By the mid-19th century, bracelets adapted along with the evolution of costume. Voluminous crinolines and wide sleeves accommodated wide-weaves of hairwork and lighter, bulkier materials such as Jet to be worn easily at the wrist.

By 1854, the Hallmarking Act allowed for the use of lower grade alloys in jewellery construction, leading to a higher level of production of lighter clasps and fixtures in bracelets, many of which are very common for the collector to find today. Light materials, such as hairwork, when produced with the rolled-gold or pressed fittings led to bulkier designs being easier to wear.

It should be noted for today’s collector that hairwork does not equate to ‘mourning’, but was a sentimental material used in mainstream fashion, a misconception that many sellers automatically affix to pieces being sold today.

Note the evolution of the bracelet style from the previous century of the clasps seen earlier. This still retains a larger shape, but has adopted the Victorian Rococo revival motifs.

For those who visit this site and experience a new/different area of jewellery that is part of cultrual and social history, I welcome you and thank you for your time to read my ramblings.

Art of Mourning has been around for 6 years now and I’ve been collecting for a further 10. The idea for writing down my knowledge came about from my hope to educate, inspire and ignite a new interest in this wonderful area of social/art history to promote new collectors and even a new industry based around the culture of mourning and sentimentality.

This is a concept based upon love, not morbidity or the affectation of death, but love itstelf.

So, to commemorate the occasion, please click over to an interview with me at Collectors Weekly to discover a little bit more about myself, search through the archives of Art of Mourning or visit the parent site itself.

> Link: Hayden Peters Interview with Collectors Weekly

As usual with mourning, there is never an end, but a continuity and memory of everything before and we have much ground to cover. Keep reading, as there is much to come!

Read More:

Mourning and Sentimental Symbolism in Jewellery

Spotting Forgeries. Fakes and the History of Reproductions

Spotlight On: Bracelets

April 22, 2010

Mourning BraceletPopularity of the bracelet worked well with the neoclassical movement of the latter 18th Century. The size, and reliance on classical fashion, provided a good display for grand pieces upon the wrist. This particular bracelet has a large hairwork panel inside clasp with the pearls delicately strung from the clasp. Pieces of this time housed wonderful hairwork panels, miniatures and neoclassical depictions. These ranged from mourning to sentimental, but are all equally grand.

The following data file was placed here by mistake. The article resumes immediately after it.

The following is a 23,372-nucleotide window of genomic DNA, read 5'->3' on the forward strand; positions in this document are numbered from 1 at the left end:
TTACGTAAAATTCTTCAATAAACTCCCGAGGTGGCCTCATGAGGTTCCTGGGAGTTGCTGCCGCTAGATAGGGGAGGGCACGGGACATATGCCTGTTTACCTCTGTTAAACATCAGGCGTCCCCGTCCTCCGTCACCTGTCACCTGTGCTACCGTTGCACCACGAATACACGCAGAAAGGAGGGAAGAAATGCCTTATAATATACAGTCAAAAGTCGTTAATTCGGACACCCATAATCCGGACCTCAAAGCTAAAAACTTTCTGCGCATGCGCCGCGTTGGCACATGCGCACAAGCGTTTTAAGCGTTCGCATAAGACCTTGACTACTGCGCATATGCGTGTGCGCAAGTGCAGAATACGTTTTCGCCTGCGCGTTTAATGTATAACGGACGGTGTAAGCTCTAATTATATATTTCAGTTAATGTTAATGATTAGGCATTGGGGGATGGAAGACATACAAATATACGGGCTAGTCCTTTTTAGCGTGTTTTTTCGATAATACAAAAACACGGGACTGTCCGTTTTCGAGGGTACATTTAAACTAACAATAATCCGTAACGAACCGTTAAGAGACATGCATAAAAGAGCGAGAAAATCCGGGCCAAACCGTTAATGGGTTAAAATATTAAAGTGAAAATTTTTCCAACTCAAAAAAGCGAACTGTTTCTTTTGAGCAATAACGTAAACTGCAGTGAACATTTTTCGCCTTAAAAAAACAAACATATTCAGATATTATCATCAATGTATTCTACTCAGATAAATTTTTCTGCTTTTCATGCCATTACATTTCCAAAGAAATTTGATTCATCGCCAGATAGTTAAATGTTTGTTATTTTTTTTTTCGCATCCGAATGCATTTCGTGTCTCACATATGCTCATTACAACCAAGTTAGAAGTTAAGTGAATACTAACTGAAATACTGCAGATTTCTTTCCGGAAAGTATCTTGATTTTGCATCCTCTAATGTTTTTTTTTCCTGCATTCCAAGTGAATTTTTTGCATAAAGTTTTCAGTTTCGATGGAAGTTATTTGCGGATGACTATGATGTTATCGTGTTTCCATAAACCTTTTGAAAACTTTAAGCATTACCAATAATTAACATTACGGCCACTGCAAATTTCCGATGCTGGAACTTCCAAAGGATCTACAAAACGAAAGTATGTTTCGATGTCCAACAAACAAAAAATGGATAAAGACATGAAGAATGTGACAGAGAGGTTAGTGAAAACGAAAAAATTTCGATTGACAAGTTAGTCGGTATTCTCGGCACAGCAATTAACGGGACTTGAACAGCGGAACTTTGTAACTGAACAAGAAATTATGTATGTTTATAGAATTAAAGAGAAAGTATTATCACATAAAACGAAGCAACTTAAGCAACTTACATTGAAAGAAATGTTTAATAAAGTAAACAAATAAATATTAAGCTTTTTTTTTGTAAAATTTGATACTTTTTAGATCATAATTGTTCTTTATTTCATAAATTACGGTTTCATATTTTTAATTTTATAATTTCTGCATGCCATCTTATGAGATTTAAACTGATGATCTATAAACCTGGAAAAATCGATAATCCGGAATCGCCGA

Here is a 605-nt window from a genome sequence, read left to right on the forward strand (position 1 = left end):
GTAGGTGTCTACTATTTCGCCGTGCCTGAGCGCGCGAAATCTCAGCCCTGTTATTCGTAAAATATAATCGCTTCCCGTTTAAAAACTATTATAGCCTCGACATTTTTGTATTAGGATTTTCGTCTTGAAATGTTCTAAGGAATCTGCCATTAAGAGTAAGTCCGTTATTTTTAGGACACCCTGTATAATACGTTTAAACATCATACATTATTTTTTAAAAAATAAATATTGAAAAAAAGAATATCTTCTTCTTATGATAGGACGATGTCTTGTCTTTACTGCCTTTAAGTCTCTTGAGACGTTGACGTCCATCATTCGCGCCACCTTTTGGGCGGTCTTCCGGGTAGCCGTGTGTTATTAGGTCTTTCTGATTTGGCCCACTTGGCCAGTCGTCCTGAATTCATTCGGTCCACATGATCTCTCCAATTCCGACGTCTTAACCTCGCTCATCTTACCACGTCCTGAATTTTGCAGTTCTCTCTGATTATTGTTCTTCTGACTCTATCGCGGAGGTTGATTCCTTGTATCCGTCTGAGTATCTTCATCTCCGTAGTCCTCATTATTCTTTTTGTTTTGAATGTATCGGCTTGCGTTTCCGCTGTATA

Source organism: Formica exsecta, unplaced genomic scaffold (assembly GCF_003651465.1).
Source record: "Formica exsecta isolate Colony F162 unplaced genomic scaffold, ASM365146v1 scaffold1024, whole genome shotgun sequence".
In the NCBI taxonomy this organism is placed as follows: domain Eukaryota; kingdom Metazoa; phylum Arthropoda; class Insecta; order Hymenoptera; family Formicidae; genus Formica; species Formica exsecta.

Note the intricacy of the table-worked hair and the floral motifs that are blended in with the gold. Also, the variety of coloured enamel is quite special, showing green, white and black.

Year: 1783
Dedication: “R Legard. July 1783, ae 34.”

Quite a wonderful enterprise is what Chris and his team are doing at, I’ll let him explain:

“ was started for two reasons. First, we wanted to pay our respects and honor the members of the Armed Forces that had fallen in the conflict around the world. During the 2004 election, we saw politics get in the way of respect when the act of reading the names of those killed in action became a political tool to be used or repressed. We felt this was just wrong. We believe, that as Americans, we should all show our respect and honor those who have lost their lives in service to their country. This isn’t about politics. Whatever one’s political convictions or views on the Iraq war, or any way, respecting those who are in the fight should come first.

The second reason was money. We saw how little most of these families got, as little as $12,000 in death benefit. We decided that there must be a way to both honor these men and women and help get more money to their families.”

So far, Chris has made in excess of two hundred thousand dollars for families by selling these bracelets and is really to be commended for it. A wonderful look at a new medium of mourning jewellery!

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